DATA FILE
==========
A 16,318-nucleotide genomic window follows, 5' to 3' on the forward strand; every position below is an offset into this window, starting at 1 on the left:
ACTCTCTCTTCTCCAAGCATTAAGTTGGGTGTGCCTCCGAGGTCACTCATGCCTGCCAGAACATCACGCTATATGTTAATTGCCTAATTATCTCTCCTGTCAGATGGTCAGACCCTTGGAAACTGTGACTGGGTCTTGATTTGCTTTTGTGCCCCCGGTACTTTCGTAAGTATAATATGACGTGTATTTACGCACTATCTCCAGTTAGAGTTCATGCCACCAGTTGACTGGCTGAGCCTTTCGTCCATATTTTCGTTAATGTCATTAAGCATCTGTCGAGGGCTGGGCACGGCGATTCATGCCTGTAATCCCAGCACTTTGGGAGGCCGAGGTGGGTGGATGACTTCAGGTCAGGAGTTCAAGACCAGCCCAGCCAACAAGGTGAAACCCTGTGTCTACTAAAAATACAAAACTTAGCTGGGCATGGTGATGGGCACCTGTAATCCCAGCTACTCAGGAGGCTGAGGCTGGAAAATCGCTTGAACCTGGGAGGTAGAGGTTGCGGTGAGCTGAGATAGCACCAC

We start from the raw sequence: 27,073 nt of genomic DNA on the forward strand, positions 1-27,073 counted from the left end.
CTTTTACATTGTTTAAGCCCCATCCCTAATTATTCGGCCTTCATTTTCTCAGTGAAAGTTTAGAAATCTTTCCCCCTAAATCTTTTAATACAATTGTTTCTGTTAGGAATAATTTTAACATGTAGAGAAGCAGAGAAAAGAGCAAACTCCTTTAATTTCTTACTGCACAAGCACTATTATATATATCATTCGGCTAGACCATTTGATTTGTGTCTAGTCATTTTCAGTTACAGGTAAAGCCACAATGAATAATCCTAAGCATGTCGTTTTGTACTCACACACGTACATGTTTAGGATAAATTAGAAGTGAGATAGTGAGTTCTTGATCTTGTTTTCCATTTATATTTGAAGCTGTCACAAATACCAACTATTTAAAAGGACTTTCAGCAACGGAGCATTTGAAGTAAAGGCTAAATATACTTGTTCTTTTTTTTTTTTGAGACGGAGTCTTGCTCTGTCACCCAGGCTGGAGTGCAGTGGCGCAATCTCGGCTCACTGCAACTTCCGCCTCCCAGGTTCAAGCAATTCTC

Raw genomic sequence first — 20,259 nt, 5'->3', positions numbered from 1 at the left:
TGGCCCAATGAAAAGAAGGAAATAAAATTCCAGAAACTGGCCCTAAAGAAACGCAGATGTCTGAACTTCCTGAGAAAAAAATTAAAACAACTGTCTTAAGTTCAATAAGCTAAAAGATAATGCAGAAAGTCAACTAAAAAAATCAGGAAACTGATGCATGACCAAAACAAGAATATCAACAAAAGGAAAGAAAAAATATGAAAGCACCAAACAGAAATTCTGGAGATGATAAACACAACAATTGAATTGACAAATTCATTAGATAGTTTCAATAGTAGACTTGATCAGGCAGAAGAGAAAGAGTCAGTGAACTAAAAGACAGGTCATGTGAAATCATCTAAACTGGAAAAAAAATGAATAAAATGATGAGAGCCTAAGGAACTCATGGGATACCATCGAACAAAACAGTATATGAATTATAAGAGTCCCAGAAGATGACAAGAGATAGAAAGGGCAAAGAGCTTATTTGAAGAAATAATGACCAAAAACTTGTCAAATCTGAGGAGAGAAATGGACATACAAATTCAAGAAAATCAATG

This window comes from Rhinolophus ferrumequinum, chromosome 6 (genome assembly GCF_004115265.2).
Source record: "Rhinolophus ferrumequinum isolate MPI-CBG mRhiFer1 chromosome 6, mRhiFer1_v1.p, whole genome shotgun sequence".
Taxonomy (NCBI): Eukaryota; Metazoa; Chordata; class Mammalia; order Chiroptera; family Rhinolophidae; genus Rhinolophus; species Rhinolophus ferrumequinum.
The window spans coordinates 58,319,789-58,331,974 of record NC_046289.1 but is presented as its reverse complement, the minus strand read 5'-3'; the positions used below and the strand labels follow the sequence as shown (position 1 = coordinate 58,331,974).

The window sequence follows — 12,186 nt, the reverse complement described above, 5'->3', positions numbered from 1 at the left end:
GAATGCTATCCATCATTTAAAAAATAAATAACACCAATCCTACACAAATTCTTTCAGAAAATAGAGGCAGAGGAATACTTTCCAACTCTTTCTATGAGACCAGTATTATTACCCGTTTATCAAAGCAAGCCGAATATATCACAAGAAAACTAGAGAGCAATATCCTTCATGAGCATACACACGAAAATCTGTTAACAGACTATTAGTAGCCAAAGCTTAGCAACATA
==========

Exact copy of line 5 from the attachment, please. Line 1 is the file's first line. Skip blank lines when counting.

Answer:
Raw genomic sequence first — 20,259 nt, 5'->3', positions numbered from 1 at the left: